Home IT News Microsoft Decides To Port Android Apps To Windows 10, Why?

Microsoft Decides To Port Android Apps To Windows 10, Why?

Description of Microsoft Decides To Port Android Apps To Windows 10, Why?

Microsoft's "Project Latte" aims to bring Android apps to the Microsoft Store and Windows 10. But why is Microsoft doing this? There are several theories.
A few weeks ago, the Windows Central news site reported that Microsoft was planning on how to get Android apps to work on Windows 10, and make them available in the Microsoft Store. This plan has a code name, "Project Latte", and appears to be aimed at providing an Android subsystem for Linux, similar to the Windows subsystem for Linux. The question still arises, however: why the Redmond firm has embarked on this?
The question is worth asking, as Microsoft was running Android applications on Windows 10 a few years ago thanks to its gateway project, "Astoria". The objective of these gateways (there were also for iOS, for the web, and for Win32) was then to try to get the developers of these other platforms to adapt their applications so that they run on Windows 10.
Still, this project quickly falls victim to its success. The Astoria Android project worked too well which is why the story goes today that it allowed Android apps to run on Windows 10 without any adaptation or developer intervention/approval. That is enough to thwart Microsoft's plans to enrich its stock of applications available on its own Windows platform (UWP) and its application store. Consequence: Astoria was therefore canceled in 2015 and the team dissolved.

Reconnect with application developers

Today Microsoft cares a lot less about trying to get developers, including its own in-house developers, to build Windows-specific applications. Project Reunion is Microsoft's current attempt to try to mend its unfortunate relationship with app developers and stock its in-house app store.
Parallel work is also underway on the virtualization front, with Windows 10X and the Cloud PC service still not announced. On Windows 10X, the variant of Windows 10 with a very different UI / UX (supposedly simpler and cleaner), various containers will allow users to run their MSIX apps, UWP apps, and ultimately their apps. Win32. The "Cloud PC", Microsoft's next offering as an on-demand desktop service, is expected to be released in spring 2021 (latest news). It aims to make Office and other applications available to users through a service based on a Windows virtual desktop. Could these projects also include support for Android apps on Windows? Nothing is sure.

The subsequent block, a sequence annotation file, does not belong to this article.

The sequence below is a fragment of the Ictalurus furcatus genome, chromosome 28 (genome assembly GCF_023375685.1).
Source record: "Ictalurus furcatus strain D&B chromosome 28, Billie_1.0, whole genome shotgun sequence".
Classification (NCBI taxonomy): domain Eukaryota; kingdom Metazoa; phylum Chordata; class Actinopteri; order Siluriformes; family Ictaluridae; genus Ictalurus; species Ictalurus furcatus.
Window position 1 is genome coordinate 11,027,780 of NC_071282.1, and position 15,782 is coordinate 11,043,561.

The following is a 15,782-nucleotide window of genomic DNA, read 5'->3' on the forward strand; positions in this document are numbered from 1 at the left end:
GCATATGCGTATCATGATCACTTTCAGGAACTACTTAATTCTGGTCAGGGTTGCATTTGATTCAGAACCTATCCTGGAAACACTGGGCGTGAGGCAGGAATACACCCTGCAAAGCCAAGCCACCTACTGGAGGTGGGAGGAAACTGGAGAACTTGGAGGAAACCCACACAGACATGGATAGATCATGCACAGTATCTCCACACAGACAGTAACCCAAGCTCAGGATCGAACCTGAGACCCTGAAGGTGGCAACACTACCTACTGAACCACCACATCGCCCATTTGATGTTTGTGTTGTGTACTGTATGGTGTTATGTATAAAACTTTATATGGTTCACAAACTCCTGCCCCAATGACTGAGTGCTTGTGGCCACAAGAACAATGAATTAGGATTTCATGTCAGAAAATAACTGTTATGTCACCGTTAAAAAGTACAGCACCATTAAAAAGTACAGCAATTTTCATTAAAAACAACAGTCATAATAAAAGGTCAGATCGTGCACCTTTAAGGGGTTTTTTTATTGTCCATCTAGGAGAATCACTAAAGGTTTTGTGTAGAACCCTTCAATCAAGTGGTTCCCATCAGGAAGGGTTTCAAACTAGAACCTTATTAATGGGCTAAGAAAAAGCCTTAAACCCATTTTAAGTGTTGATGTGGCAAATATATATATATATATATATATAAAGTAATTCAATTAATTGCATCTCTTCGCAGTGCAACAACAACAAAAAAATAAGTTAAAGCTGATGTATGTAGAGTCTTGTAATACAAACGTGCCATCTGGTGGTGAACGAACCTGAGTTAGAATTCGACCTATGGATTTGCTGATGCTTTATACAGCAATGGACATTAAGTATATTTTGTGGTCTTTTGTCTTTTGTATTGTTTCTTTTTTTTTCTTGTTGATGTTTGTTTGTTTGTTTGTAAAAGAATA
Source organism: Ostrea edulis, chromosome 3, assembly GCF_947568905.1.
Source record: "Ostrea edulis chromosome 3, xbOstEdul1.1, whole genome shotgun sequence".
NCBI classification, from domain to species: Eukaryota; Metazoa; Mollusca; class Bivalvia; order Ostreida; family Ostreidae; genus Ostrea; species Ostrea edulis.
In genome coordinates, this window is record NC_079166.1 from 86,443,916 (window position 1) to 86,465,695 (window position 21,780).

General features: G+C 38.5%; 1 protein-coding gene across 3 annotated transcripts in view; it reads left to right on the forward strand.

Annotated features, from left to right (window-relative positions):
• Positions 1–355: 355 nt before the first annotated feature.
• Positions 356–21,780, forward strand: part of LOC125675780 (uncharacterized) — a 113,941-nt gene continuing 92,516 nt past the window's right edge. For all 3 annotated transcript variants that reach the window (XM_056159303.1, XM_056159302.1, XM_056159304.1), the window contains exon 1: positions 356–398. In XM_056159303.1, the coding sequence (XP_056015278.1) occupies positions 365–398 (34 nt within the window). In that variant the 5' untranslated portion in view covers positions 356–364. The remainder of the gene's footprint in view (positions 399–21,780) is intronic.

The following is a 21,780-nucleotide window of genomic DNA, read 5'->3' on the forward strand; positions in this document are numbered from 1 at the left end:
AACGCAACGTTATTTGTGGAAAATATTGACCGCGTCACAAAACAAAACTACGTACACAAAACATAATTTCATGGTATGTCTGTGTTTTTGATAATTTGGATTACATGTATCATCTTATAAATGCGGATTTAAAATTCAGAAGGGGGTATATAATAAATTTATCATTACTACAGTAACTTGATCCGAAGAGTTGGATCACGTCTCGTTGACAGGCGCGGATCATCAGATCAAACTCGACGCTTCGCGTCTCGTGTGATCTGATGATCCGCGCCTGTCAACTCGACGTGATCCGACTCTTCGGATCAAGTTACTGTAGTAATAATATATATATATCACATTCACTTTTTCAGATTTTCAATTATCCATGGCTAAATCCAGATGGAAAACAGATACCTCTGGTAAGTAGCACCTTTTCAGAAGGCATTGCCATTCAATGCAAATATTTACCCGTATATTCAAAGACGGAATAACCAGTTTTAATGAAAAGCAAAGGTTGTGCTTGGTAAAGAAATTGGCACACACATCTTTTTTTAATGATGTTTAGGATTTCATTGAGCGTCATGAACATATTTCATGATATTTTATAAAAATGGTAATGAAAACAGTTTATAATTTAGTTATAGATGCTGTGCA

Let's not forget the Microsoft application "Your phone" either. On a very small subset of Samsung phones, users can already run and manipulate their Android apps installed on their phone on their Windows 10 desktop, via “Your Phone”. The experience is still full of bugs and so far Microsoft has not enabled the feature for the majority of Android users.

Compete with Chrome books

So let's come back to the Latte project. Why is Microsoft considering making Android apps available on Windows via this approach? On Windows 10X, an answer is obvious: it is to compete with Chrome books. Although Microsoft officials hardly ever speak publicly about Chrome books, they are obsessed with their growing share in education and business. Windows 10X is an important part of Microsoft's competitive strategy against Chrome books to remedy this situation. And since Chrome books can run Android apps, Windows 10X PCs should be able to run Android apps as well in order to stay competitive.
What about other versions of Windows 10? There are emulation offerings, like Blue Stacks, which already allow users who want to run Android apps on their PC. But are there so many users who really, really want to run Android apps on Windows 10? And if so, what are these applications? Once again, the answer is not straightforward.
There remains a theory that Microsoft may consider supporting Google Play services, to try to increase the number of optimized applications to reach a larger audience. After putting too much emphasis on touch with Windows 8, Microsoft made a 180-degree turn and ended up giving up making touch a top-notch way to interact with applications.

Load Google

Some also suggest that Microsoft's goal with Project Latte is not just to run Android apps on Windows 10, but to try and compete with Google head-on. And to do everything so that Android applications delivered to Windows through the Latte project do not support Google Play services, including the Play Store. An understandable desire, while the success of Android owes a lot to the many applications available in the Play Store.
Others, even more daring, suggest that Microsoft is trying to make a comeback in the mobile phone space with a Windows-based phone that runs Android apps. Then again, this is certainly more of a cry from the heart than a rational point of view: the Surface Duo, which works like a phone, runs Android, not Windows, for good reason. Finally, many reactions on Twitter suggest that it would be for Microsoft to expand its application offer via requested applications, but only available on Android devices.
Another reason given is ... Apple. There are indeed a bunch of iOS apps that don't come with a touchscreen, maybe inception for Microsoft.